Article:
PM modi dials Mamata Bannerjee for the flood situation in West Bengal; Mamata blames DVC for floods in the state.
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West Bengal CM Mamata Bannerjee wrote to PM Narendra Modi regarding floods in 6 districts of the state. Banerjee, in her letter, said 16 people died in the flood and lakhs of farmers lost their livelihood. She noted that houses, bridges, power lines and other infrastructure have also suffered extensive damage.
Describing the flood as a “man-made one”, Banerjee held “unprecedented release of water from the Damodar Valley Corporation (DVC) dams Panchet, Maithon and Tenughat” responsible for the flood situation. Water-holding capacity of the DVC’s dams was not increased, though the issues were raised way back in 2015.
According to sources, the Damodar Valley Corporation (DVC) on Wednesday said that it discharges water after taking consent of the state government and blaming it for the deluge is not justified.
The chief minister wrote to PM Modi that the state is facing a “grave man-made flood situation” in some districts due to “unprecedented” release of water from the DVC dams at Panchet, Maithon and Tenughat.
Prime Minister Narendra Modi has taken stock of the flood situation in West Bengal on Wednesday while speaking with Chief Minister Mamata Banerjee over the phone. PM Modi also assured all possible support from the Centre to help mitigate the situation, the PMO tweet said.
The DVC, since July 31, has released 5.98 lakh cusec of water till Wednesday afternoon.
At least 15 people have died, and lakhs have rendered homeless. 3 lakhs were displaced after heavy rain in the last few days. Subsequent discharge of water from DVC dams in large parts of six districts of West Bengal.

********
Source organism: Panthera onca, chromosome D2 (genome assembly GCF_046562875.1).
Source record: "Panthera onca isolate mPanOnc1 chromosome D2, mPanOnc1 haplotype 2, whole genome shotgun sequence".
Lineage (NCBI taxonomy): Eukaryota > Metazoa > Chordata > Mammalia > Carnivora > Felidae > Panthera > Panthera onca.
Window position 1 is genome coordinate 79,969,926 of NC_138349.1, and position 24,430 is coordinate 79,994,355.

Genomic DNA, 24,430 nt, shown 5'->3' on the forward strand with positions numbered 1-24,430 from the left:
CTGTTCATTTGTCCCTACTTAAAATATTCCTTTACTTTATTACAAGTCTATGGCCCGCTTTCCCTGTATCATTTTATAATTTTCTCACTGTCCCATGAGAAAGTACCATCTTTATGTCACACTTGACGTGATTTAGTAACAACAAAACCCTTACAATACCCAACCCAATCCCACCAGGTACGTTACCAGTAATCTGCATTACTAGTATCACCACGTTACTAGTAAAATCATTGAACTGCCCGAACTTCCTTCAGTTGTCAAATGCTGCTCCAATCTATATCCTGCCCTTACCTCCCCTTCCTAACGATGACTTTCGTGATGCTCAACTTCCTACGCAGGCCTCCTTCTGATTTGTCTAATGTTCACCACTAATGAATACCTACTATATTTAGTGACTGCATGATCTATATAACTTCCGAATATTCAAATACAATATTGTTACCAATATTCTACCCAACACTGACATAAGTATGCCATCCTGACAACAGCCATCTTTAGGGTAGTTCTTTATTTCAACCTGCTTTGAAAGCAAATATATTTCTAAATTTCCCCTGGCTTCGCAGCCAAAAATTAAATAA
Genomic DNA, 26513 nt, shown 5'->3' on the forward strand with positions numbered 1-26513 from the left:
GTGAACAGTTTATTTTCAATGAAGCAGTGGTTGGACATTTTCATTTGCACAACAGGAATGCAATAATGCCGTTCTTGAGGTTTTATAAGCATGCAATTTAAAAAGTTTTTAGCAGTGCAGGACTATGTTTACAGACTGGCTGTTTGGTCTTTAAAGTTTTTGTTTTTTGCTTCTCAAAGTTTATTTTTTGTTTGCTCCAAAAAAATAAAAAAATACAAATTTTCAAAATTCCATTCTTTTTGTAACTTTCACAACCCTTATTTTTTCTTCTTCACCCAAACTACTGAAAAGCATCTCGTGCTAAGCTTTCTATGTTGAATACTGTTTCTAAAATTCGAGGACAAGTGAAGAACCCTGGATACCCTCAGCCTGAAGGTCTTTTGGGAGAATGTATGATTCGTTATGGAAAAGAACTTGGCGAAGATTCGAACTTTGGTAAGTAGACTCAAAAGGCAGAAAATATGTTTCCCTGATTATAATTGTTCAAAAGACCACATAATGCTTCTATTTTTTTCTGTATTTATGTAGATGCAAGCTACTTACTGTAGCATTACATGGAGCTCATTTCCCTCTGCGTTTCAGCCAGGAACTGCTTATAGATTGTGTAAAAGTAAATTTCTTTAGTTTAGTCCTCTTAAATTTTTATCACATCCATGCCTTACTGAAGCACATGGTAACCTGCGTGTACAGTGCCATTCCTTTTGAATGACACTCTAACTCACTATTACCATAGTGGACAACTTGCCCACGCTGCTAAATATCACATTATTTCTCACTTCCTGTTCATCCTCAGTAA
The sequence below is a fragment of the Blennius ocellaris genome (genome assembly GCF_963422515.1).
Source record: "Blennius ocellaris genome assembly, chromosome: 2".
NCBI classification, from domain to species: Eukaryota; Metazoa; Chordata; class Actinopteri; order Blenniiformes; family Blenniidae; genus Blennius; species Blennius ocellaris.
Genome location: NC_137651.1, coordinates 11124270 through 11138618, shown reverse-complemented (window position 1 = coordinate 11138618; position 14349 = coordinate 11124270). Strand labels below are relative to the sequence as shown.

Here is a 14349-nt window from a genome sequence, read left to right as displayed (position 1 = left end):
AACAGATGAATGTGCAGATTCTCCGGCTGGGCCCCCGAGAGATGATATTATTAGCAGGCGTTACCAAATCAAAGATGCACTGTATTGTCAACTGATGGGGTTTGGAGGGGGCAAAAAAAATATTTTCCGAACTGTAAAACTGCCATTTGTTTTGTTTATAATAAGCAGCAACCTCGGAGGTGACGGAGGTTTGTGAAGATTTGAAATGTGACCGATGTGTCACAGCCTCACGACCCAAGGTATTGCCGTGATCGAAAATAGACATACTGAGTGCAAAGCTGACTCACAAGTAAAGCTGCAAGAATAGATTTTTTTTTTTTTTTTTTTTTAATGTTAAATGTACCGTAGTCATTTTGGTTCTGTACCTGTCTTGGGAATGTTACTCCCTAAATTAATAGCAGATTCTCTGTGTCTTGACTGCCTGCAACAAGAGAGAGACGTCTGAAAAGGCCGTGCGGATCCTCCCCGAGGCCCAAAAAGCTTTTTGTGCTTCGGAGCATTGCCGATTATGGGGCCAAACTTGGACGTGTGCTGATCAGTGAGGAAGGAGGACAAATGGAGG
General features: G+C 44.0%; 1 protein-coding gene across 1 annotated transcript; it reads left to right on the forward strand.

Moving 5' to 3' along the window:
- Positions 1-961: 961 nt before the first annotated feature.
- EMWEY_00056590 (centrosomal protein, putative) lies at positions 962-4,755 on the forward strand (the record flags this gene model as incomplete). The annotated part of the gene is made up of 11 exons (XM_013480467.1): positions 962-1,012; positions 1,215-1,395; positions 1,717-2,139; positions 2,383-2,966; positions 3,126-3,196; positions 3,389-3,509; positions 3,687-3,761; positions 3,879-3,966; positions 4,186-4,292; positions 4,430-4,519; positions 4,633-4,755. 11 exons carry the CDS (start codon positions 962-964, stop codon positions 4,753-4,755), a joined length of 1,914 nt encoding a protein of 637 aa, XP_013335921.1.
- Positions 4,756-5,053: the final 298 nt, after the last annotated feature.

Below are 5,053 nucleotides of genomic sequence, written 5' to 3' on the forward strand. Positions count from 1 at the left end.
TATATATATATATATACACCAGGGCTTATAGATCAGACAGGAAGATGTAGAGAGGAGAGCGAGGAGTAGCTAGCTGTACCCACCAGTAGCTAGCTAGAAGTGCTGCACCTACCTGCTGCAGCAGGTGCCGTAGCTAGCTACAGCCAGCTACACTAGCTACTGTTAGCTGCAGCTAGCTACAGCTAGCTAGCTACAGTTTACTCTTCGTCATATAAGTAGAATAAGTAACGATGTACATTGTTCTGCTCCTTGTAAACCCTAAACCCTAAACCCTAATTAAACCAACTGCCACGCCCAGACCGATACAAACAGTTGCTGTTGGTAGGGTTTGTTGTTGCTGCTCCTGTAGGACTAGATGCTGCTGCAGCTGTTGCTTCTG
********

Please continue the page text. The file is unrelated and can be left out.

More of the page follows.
The water discharge from the dam has inundated major parts of the districts of Purba Bardhaman, Paschim Bardhaman, Paschim Medinipur, Hooghly, Howrah and South 24 Parganas.
The DVC official said that the DVRRC already tries to restrict water release to the maximum possible but further regulating will put the dams in danger.
Several areas in the six affected districts are reeling under flood, with people struggling to wade through waist-deep water. The districts of Hooghly, Howrah and West Midnapore are among the worst affected
With more rain forecast, the situation may worsen. West Bengal is an equal shareholder of the DVC along with Jharkhand and the Centre. The DVC emerged as a culmination of attempts made over a whole century to control the wild and erratic Damodar river. The valley has been ravaged by serious floods since 1730. It spans over an area of 25,000 sq km covering West Bengal and Jharkhand.
With probable forecast of rain and situations worsening, let’s see what help Bemgal receives from PM Modi on the flood situation in the upcoming days.